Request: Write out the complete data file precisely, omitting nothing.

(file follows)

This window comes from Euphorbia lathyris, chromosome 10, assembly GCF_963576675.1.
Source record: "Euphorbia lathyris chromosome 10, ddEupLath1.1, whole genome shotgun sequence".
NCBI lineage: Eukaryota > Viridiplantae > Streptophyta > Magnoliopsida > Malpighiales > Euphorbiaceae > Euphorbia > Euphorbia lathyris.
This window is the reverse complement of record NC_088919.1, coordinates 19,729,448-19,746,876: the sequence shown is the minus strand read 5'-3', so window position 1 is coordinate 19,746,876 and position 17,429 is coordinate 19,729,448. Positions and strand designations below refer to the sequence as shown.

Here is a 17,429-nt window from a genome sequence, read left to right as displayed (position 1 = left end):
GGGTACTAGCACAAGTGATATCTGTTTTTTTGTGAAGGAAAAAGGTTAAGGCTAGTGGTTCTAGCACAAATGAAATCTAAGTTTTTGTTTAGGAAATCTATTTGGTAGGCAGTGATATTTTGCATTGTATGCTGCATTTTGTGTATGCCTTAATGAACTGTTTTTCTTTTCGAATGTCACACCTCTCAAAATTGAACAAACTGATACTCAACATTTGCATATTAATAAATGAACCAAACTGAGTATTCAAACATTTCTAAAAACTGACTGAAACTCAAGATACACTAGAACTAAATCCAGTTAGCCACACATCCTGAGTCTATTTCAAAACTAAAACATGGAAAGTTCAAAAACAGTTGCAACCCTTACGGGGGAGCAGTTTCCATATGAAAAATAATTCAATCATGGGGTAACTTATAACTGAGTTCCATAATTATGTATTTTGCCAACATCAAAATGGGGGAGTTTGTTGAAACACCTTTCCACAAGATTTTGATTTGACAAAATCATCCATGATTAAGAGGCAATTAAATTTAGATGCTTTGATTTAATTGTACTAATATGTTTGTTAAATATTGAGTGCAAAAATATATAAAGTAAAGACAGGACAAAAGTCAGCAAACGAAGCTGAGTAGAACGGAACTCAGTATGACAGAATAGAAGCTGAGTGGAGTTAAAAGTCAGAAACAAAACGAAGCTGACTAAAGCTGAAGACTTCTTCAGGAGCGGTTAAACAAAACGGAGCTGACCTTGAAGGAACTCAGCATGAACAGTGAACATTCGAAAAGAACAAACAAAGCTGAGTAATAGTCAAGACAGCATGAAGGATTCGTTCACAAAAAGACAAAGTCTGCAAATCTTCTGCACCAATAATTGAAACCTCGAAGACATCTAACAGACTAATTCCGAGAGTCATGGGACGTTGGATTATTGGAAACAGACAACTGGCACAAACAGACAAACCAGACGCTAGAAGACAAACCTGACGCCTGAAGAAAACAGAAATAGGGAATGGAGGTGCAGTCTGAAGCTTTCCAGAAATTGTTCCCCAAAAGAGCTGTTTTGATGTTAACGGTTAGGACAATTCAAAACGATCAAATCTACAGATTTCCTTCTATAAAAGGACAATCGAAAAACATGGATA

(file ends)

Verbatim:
This window comes from Euphorbia lathyris, chromosome 10, assembly GCF_963576675.1.
Source record: "Euphorbia lathyris chromosome 10, ddEupLath1.1, whole genome shotgun sequence".
NCBI lineage: Eukaryota > Viridiplantae > Streptophyta > Magnoliopsida > Malpighiales > Euphorbiaceae > Euphorbia > Euphorbia lathyris.
This window is the reverse complement of record NC_088919.1, coordinates 19,729,448-19,746,876: the sequence shown is the minus strand read 5'-3', so window position 1 is coordinate 19,746,876 and position 17,429 is coordinate 19,729,448. Positions and strand designations below refer to the sequence as shown.

Here is a 17,429-nt window from a genome sequence, read left to right as displayed (position 1 = left end):
GGGTACTAGCACAAGTGATATCTGTTTTTTTGTGAAGGAAAAAGGTTAAGGCTAGTGGTTCTAGCACAAATGAAATCTAAGTTTTTGTTTAGGAAATCTATTTGGTAGGCAGTGATATTTTGCATTGTATGCTGCATTTTGTGTATGCCTTAATGAACTGTTTTTCTTTTCGAATGTCACACCTCTCAAAATTGAACAAACTGATACTCAACATTTGCATATTAATAAATGAACCAAACTGAGTATTCAAACATTTCTAAAAACTGACTGAAACTCAAGATACACTAGAACTAAATCCAGTTAGCCACACATCCTGAGTCTATTTCAAAACTAAAACATGGAAAGTTCAAAAACAGTTGCAACCCTTACGGGGGAGCAGTTTCCATATGAAAAATAATTCAATCATGGGGTAACTTATAACTGAGTTCCATAATTATGTATTTTGCCAACATCAAAATGGGGGAGTTTGTTGAAACACCTTTCCACAAGATTTTGATTTGACAAAATCATCCATGATTAAGAGGCAATTAAATTTAGATGCTTTGATTTAATTGTACTAATATGTTTGTTAAATATTGAGTGCAAAAATATATAAAGTAAAGACAGGACAAAAGTCAGCAAACGAAGCTGAGTAGAACGGAACTCAGTATGACAGAATAGAAGCTGAGTGGAGTTAAAAGTCAGAAACAAAACGAAGCTGACTAAAGCTGAAGACTTCTTCAGGAGCGGTTAAACAAAACGGAGCTGACCTTGAAGGAACTCAGCATGAACAGTGAACATTCGAAAAGAACAAACAAAGCTGAGTAATAGTCAAGACAGCATGAAGGATTCGTTCACAAAAAGACAAAGTCTGCAAATCTTCTGCACCAATAATTGAAACCTCGAAGACATCTAACAGACTAATTCCGAGAGTCATGGGACGTTGGATTATTGGAAACAGACAACTGGCACAAACAGACAAACCAGACGCTAGAAGACAAACCTGACGCCTGAAGAAAACAGAAATAGGGAATGGAGGTGCAGTCTGAAGCTTTCCAGAAATTGTTCCCCAAAAGAGCTGTTTTGATGTTAACGGTTAGGACAATTCAAAACGATCAAATCTACAGATTTCCTTCTATAAAAGGACAATCGAAAAACATGGATA